If you don’t have a natural support system with friends and family to lend a hand, consider making your own — Ideally, as part of your pre-baby prep plan. Check out in-person or online postpartum support groups for emotional support. You may also consider finding opportunities to connect with other young families in the same situation who would welcome the opportunity to trade childcare from time to time.
Two: Employ Your Empathy
The practice of cultivating empathy for both yourself and your partner is one of the most important tools you have. Let’s be honest, sleep deprivation is an actual tactic used for torture. So when you are feeling highly irritable, overly emotional and that your brain closely resembles a fried egg reach for your empathy.
What’s empathy? Empathy is understanding how another person feels, and having compassion for them (as opposed to criticism or judgment). When you’re adjusting to a new child, neither of you are at 100%. You’re both going to make mistakes, say the wrong thing, or do something that will annoy each other. This is the time to give each other a pass. [For more on this topic check out “Empathy: The Key to Communication And Connection”]
Remember that it makes sense that you’re feeling on edge, or that your partner seems more easily agitated. Remind yourself that it is only temporary. You will sleep again, your distress tolerance will come back, your ability to think clearly will re emerge but in the meantime you will practice patience with yourself, and those around you.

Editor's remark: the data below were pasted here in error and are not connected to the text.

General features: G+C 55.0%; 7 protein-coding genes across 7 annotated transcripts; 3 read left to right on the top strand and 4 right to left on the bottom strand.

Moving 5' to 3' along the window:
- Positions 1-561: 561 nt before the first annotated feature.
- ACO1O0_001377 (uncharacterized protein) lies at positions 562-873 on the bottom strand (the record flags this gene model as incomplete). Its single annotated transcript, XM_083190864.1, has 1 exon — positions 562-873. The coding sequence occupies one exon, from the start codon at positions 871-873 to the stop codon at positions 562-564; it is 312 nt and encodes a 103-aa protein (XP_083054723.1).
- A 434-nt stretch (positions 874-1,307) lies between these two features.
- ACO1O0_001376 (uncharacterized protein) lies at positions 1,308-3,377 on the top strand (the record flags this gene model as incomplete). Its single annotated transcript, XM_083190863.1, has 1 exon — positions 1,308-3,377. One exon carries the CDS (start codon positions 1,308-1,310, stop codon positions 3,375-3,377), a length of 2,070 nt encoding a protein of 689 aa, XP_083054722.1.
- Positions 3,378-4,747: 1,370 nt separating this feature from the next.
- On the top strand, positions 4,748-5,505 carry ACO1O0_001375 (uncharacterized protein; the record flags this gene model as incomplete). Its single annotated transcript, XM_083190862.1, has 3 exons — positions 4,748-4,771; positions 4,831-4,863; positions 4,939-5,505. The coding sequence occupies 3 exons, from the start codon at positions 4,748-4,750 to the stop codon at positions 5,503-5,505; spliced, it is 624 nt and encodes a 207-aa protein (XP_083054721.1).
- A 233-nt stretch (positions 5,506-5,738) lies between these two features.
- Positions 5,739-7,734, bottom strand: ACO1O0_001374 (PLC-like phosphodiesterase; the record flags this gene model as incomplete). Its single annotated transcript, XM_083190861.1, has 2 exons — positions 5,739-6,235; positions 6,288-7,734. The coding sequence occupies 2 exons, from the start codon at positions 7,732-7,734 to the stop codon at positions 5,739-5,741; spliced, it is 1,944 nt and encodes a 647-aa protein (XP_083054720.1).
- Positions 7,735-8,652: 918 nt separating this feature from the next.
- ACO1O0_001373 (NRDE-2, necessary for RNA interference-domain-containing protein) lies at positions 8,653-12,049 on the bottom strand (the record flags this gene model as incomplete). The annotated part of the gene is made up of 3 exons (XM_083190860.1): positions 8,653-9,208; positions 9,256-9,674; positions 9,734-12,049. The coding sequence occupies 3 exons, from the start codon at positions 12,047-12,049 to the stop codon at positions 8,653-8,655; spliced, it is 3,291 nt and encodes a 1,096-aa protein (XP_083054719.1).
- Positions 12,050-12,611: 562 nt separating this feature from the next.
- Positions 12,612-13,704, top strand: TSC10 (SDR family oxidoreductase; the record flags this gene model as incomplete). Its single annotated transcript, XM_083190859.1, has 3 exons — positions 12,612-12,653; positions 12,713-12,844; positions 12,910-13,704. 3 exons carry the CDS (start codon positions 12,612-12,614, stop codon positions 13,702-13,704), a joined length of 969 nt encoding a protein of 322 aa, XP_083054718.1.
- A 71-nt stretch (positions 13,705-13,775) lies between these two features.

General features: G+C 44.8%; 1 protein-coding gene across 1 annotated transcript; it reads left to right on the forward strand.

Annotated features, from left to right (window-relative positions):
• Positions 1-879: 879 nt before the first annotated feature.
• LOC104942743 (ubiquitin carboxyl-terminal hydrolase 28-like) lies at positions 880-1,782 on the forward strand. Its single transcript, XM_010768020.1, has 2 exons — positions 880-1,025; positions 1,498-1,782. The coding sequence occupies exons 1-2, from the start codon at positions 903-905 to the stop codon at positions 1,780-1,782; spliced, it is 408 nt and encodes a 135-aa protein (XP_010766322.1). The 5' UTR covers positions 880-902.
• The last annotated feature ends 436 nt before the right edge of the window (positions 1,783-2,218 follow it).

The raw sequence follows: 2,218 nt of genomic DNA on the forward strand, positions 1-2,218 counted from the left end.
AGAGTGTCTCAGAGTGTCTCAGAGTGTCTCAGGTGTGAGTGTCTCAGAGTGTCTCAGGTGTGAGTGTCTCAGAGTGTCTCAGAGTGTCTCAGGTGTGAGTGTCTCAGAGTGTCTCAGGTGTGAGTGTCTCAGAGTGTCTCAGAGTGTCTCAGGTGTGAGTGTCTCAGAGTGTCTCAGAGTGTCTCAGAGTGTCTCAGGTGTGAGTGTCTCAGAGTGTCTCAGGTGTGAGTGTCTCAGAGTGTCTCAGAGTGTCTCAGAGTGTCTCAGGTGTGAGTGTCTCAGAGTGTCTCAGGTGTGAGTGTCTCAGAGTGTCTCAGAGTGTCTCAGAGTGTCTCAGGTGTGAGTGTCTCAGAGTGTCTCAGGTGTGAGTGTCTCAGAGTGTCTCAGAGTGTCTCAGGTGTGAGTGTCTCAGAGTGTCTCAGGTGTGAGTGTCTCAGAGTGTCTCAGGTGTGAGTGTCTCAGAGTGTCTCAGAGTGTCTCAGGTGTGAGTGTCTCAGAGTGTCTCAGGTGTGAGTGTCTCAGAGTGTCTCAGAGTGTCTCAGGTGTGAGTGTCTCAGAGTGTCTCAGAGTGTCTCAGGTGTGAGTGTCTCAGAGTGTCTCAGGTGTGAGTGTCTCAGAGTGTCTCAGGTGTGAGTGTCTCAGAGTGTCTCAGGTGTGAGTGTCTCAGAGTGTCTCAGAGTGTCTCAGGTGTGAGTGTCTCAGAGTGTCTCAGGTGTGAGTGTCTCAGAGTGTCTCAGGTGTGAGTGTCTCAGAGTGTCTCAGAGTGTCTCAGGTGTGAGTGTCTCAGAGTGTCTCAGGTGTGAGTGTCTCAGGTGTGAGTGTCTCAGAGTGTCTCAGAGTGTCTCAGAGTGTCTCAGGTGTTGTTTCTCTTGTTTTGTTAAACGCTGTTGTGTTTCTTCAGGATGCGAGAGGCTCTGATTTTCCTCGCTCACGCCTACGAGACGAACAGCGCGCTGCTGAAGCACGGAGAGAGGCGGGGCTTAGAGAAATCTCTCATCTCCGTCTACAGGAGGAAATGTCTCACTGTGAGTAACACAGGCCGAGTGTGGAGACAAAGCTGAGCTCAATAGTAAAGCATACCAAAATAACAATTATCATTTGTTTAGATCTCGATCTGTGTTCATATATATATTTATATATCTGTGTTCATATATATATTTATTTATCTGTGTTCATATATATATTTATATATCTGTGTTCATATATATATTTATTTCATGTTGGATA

Be thoughtful about the fights you choose, allow space for tears, and be gentle with your words for both yourself and your other half. Ideally, begin intentionally cranking up the empathy in your relationship well before baby arrives so you have lots of practice being more tolerant of each other before stress and sleep deprivation shorten your fuses.
Three: Negotiate Your Roles Before Baby Arrives
One of the biggest challenges of any transition is a renegotiation of roles. Bringing another person, albeit a small one, still brings along a whole new set of tasks. Your relationship after baby can look very different in terms of who does what around the house. Before baby is born, spend some time with your partner considering how you are going to split those tasks up.
Questions to ask each other before baby comes:
- Will one person be solely responsible for night feedings and diaper changes or will those tasks be divided?
- Will both of you be responsible for washing bottles? Or will one person be the keeper of all things milk?
- How will you make sure that you both are getting time to take a break and check out of parenting duties, even if only for 10 minutes?
- If you have pets in your home, consider who will be in charge of their needs while you’re adjusting to the needs of baby.
Remember that these roles can always be renegotiated as you go, but starting off with an initial idea of what household roles and responsibilities will look like will decrease the chance of a 2 AM screaming match about who should be changing a dirty diaper. Tackling the responsibilities of parenting together will also help keep feelings of resentment at bay and protect your relationship after baby arrives.
In my experience the first two months are the hardest part of the transition. At about 8-10 weeks it feels like a fog lifts and suddenly you re-emerge into the world of the living, but the initial weeks can feel like a whirlwind. Having a plan with your partner will at the very least give you a road map of ways to navigate the sometimes treacherous path so that you can spend more time enjoying your new baby, and become a stronger couple (and family) in the process.